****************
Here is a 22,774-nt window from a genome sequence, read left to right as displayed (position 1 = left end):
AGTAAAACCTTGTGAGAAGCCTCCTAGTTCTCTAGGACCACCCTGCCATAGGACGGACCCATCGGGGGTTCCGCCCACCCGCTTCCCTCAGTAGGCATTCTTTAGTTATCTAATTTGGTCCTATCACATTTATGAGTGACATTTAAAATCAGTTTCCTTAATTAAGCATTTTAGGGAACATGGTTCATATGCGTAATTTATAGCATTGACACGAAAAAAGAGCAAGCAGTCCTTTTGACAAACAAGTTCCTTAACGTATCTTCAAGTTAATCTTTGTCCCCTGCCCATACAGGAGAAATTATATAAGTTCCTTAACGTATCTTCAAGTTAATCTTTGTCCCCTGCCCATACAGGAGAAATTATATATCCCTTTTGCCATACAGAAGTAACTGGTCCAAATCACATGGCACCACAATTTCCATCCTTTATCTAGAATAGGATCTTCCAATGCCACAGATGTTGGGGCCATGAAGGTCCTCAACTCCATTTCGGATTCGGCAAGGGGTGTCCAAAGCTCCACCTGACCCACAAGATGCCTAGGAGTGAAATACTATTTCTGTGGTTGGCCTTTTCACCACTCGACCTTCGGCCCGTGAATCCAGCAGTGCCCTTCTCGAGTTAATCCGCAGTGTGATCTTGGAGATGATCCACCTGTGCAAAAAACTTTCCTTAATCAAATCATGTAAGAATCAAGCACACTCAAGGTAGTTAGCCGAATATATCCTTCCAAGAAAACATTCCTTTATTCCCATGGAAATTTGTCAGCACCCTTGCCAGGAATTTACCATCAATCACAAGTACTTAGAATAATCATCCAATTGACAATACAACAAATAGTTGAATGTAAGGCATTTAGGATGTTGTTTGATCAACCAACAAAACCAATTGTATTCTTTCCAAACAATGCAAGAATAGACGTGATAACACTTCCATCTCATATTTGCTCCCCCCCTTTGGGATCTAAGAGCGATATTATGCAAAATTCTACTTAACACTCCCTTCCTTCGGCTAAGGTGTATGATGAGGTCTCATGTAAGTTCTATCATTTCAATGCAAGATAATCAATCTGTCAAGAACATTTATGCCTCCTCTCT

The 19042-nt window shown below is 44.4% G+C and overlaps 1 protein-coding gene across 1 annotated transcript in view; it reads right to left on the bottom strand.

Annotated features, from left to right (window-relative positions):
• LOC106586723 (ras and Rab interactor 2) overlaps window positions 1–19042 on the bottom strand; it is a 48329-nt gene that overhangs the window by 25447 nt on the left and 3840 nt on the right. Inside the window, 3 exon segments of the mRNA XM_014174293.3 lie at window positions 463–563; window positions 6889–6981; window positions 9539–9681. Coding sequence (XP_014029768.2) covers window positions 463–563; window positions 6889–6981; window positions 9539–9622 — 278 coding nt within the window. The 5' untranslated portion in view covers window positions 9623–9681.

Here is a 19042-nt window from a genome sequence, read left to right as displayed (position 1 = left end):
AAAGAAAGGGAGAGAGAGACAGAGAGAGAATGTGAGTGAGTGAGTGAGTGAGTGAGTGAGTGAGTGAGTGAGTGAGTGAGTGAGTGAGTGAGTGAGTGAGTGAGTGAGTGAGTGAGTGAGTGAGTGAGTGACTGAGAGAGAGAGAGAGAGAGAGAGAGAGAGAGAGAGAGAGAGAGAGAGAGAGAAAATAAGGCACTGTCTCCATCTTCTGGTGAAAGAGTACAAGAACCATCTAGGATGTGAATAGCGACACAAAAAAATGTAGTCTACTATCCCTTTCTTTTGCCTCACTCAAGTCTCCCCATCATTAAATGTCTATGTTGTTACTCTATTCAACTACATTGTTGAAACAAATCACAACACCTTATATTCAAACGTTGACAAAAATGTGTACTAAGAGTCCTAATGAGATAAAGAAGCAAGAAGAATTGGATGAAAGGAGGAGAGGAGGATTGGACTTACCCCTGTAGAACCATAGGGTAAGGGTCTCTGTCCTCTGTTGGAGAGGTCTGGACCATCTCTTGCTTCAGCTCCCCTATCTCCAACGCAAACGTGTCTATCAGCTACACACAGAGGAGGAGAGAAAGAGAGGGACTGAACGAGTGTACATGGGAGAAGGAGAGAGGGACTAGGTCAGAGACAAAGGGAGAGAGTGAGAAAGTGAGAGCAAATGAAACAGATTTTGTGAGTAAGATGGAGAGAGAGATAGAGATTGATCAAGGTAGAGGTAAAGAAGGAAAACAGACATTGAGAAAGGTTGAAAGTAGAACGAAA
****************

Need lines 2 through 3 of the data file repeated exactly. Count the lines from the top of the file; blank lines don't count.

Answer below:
AGTAAAACCTTGTGAGAAGCCTCCTAGTTCTCTAGGACCACCCTGCCATAGGACGGACCCATCGGGGGTTCCGCCCACCCGCTTCCCTCAGTAGGCATTCTTTAGTTATCTAATTTGGTCCTATCACATTTATGAGTGACATTTAAAATCAGTTTCCTTAATTAAGCATTTTAGGGAACATGGTTCATATGCGTAATTTATAGCATTGACACGAAAAAAGAGCAAGCAGTCCTTTTGACAAACAAGTTCCTTAACGTATCTTCAAGTTAATCTTTGTCCCCTGCCCATACAGGAGAAATTATATAAGTTCCTTAACGTATCTTCAAGTTAATCTTTGTCCCCTGCCCATACAGGAGAAATTATATATCCCTTTTGCCATACAGAAGTAACTGGTCCAAATCACATGGCACCACAATTTCCATCCTTTATCTAGAATAGGATCTTCCAATGCCACAGATGTTGGGGCCATGAAGGTCCTCAACTCCATTTCGGATTCGGCAAGGGGTGTCCAAAGCTCCACCTGACCCACAAGATGCCTAGGAGTGAAATACTATTTCTGTGGTTGGCCTTTTCACCACTCGACCTTCGGCCCGTGAATCCAGCAGTGCCCTTCTCGAGTTAATCCGCAGTGTGATCTTGGAGATGATCCACCTGTGCAAAAAACTTTCCTTAATCAAATCATGTAAGAATCAAGCACACTCAAGGTAGTTAGCCGAATATATCCTTCCAAGAAAACATTCCTTTATTCCCATGGAAATTTGTCAGCACCCTTGCCAGGAATTTACCATCAATCACAAGTACTTAGAATAATCATCCAATTGACAATACAACAAATAGTTGAATGTAAGGCATTTAGGATGTTGTTTGATCAACCAACAAAACCAATTGTATTCTTTCCAAACAATGCAAGAATAGACGTGATAACACTTCCATCTCATATTTGCTCCCCCCCTTTGGGATCTAAGAGCGATATTATGCAAAATTCTACTTAACACTCCCTTCCTTCGGCTAAGGTGTATGATGAGGTCTCATGTAAGTTCTATCATTTCAATGCAAGATAATCAATCTGTCAAGAACATTTATGCCTCCTCTCT

The 19042-nt window shown below is 44.4% G+C and overlaps 1 protein-coding gene across 1 annotated transcript in view; it reads right to left on the bottom strand.